Most books that share the secrets to succeeding in business read like sermons from overconfident bros hopped up on 5 Hour Energy. There’re usually about getting rich, getting promoted, or getting a little blue check beside your Instagram handle. However, the best business books will teach you, first and foremost, how to have a career you love for the sake of a life you’re passionate about. Oh, and they’ll also help guide you toward success.
Here are 11 business books The Manual loves for the sheer fact they don’t read like cheesy business books. Find the right one for you, depending on where you are in life and work:
If You Work With A**holes
Penned by respected Harvard professor Robert Sutton, this book is all about surviving workspaces overrun with, ahem, rude coworkers and the productivity that comes from building environments without these personalities. Sutton is an organizational psychologist and this concept of becoming a toxic asshole simply by being around toxic assholes is a legit phenomenon called “emotional contagion.” We dig how simple the concept is. Assholes suck to be around, so why allow them to soil (pun intended) your profession?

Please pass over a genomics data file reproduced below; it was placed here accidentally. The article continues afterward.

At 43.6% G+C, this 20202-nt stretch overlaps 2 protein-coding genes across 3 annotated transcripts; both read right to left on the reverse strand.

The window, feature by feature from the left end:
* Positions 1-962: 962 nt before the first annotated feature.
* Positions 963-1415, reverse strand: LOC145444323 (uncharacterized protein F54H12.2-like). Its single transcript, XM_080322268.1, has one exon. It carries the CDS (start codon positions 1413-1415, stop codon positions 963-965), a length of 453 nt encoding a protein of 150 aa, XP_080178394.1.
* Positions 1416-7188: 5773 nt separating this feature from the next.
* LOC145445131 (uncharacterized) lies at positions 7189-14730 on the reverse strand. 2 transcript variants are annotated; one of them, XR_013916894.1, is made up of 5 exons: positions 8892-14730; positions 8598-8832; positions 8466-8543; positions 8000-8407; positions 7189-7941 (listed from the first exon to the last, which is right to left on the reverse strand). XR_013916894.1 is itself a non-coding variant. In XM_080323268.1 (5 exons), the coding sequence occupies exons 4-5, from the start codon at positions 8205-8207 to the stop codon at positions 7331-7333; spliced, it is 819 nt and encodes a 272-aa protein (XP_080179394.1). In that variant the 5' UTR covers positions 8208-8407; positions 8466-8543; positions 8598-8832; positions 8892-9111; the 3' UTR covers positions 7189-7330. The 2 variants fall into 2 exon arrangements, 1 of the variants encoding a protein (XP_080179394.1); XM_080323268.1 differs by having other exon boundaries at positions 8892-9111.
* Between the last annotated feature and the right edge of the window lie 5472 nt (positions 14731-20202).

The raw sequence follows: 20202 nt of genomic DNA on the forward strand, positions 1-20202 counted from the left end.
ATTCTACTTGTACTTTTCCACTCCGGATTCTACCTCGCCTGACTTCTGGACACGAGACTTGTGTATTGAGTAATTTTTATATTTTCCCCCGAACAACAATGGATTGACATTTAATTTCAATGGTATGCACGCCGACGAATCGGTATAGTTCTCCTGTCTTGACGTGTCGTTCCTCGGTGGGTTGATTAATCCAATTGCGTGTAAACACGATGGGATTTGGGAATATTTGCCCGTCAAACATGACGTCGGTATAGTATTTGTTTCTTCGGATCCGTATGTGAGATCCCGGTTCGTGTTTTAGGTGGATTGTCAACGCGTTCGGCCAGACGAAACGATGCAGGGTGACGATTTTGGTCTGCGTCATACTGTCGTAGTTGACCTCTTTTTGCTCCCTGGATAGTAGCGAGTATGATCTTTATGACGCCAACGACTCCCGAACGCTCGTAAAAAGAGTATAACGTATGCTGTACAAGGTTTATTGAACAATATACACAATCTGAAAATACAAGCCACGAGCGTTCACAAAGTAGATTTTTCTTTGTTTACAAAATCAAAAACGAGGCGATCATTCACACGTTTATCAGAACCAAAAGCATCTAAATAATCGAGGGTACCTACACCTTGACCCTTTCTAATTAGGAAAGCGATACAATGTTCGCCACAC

If You Need a Reminder That Struggle Pays Off
They say great successes come after great failures. Take the case of Phil Knight, the co-founder of Nike, who gives a strikingly honest and non-preachy account of the messy, chaotic, and failure-ridden history that set the groundwork for Nike to become a multibillion-dollar corporation. It takes sacrifice and the willingness to struggle, so keep your chin up, champ.
If You Want to Get In the Zone
You know that state of seamless, high-focused operation when you knock out assignments and to-dos, fully immersed in and captivated by the work before you? It’s a psychological concept called “flow,” coined by psychologist Mihaly Csikszentmihalyi. His book of the same name identifies how we are at our happiest in this state, feeling completely fulfilled and engaged. He shares how to get into and stay in that zone so you can be present and produce more work you’re proud of.